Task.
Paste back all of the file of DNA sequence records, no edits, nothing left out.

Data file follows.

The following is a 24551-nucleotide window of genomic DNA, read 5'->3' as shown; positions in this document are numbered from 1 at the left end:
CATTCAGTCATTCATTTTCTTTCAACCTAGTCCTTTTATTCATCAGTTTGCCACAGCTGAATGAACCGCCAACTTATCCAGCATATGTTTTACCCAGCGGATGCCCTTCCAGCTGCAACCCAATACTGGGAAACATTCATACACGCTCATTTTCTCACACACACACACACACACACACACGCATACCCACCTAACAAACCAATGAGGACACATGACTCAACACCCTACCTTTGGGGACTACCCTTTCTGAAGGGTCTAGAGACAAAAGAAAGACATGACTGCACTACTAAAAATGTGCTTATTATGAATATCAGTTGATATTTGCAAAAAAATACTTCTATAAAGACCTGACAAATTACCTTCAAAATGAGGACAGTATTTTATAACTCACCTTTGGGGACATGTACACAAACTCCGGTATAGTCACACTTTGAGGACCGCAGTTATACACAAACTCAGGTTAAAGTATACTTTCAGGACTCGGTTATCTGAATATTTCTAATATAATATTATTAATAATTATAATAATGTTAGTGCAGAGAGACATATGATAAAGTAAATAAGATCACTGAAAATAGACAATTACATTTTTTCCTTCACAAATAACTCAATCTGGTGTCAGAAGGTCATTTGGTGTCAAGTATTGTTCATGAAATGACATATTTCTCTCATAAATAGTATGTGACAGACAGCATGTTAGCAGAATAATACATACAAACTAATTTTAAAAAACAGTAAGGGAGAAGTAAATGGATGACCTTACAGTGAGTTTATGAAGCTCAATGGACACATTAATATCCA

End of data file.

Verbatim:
The following is a 24551-nucleotide window of genomic DNA, read 5'->3' as shown; positions in this document are numbered from 1 at the left end:
CATTCAGTCATTCATTTTCTTTCAACCTAGTCCTTTTATTCATCAGTTTGCCACAGCTGAATGAACCGCCAACTTATCCAGCATATGTTTTACCCAGCGGATGCCCTTCCAGCTGCAACCCAATACTGGGAAACATTCATACACGCTCATTTTCTCACACACACACACACACACACACACGCATACCCACCTAACAAACCAATGAGGACACATGACTCAACACCCTACCTTTGGGGACTACCCTTTCTGAAGGGTCTAGAGACAAAAGAAAGACATGACTGCACTACTAAAAATGTGCTTATTATGAATATCAGTTGATATTTGCAAAAAAATACTTCTATAAAGACCTGACAAATTACCTTCAAAATGAGGACAGTATTTTATAACTCACCTTTGGGGACATGTACACAAACTCCGGTATAGTCACACTTTGAGGACCGCAGTTATACACAAACTCAGGTTAAAGTATACTTTCAGGACTCGGTTATCTGAATATTTCTAATATAATATTATTAATAATTATAATAATGTTAGTGCAGAGAGACATATGATAAAGTAAATAAGATCACTGAAAATAGACAATTACATTTTTTCCTTCACAAATAACTCAATCTGGTGTCAGAAGGTCATTTGGTGTCAAGTATTGTTCATGAAATGACATATTTCTCTCATAAATAGTATGTGACAGACAGCATGTTAGCAGAATAATACATACAAACTAATTTTAAAAAACAGTAAGGGAGAAGTAAATGGATGACCTTACAGTGAGTTTATGAAGCTCAATGGACACATTAATATCCA